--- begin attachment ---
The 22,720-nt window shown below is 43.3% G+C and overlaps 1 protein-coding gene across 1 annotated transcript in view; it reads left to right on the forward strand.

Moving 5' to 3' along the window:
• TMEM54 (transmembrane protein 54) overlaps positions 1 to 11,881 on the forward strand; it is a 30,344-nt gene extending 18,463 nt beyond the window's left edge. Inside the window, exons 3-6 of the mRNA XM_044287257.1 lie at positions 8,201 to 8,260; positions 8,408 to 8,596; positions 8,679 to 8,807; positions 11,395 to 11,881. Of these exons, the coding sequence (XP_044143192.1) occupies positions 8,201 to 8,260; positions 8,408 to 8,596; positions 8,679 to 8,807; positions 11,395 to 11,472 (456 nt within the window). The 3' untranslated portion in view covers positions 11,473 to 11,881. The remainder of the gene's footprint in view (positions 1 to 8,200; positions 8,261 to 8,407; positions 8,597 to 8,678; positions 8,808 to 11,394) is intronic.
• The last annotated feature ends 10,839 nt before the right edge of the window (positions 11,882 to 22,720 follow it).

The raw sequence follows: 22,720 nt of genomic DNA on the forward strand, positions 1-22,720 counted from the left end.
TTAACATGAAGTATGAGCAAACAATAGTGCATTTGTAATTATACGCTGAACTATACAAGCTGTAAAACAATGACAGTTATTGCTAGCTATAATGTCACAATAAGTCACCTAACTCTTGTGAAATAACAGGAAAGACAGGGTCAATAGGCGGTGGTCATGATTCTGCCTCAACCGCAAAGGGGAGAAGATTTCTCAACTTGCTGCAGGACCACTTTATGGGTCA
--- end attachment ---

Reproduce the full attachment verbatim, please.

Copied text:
The 22,720-nt window shown below is 43.3% G+C and overlaps 1 protein-coding gene across 1 annotated transcript in view; it reads left to right on the forward strand.

Moving 5' to 3' along the window:
• TMEM54 (transmembrane protein 54) overlaps positions 1 to 11,881 on the forward strand; it is a 30,344-nt gene extending 18,463 nt beyond the window's left edge. Inside the window, exons 3-6 of the mRNA XM_044287257.1 lie at positions 8,201 to 8,260; positions 8,408 to 8,596; positions 8,679 to 8,807; positions 11,395 to 11,881. Of these exons, the coding sequence (XP_044143192.1) occupies positions 8,201 to 8,260; positions 8,408 to 8,596; positions 8,679 to 8,807; positions 11,395 to 11,472 (456 nt within the window). The 3' untranslated portion in view covers positions 11,473 to 11,881. The remainder of the gene's footprint in view (positions 1 to 8,200; positions 8,261 to 8,407; positions 8,597 to 8,678; positions 8,808 to 11,394) is intronic.
• The last annotated feature ends 10,839 nt before the right edge of the window (positions 11,882 to 22,720 follow it).

The raw sequence follows: 22,720 nt of genomic DNA on the forward strand, positions 1-22,720 counted from the left end.
TTAACATGAAGTATGAGCAAACAATAGTGCATTTGTAATTATACGCTGAACTATACAAGCTGTAAAACAATGACAGTTATTGCTAGCTATAATGTCACAATAAGTCACCTAACTCTTGTGAAATAACAGGAAAGACAGGGTCAATAGGCGGTGGTCATGATTCTGCCTCAACCGCAAAGGGGAGAAGATTTCTCAACTTGCTGCAGGACCACTTTATGGGTCA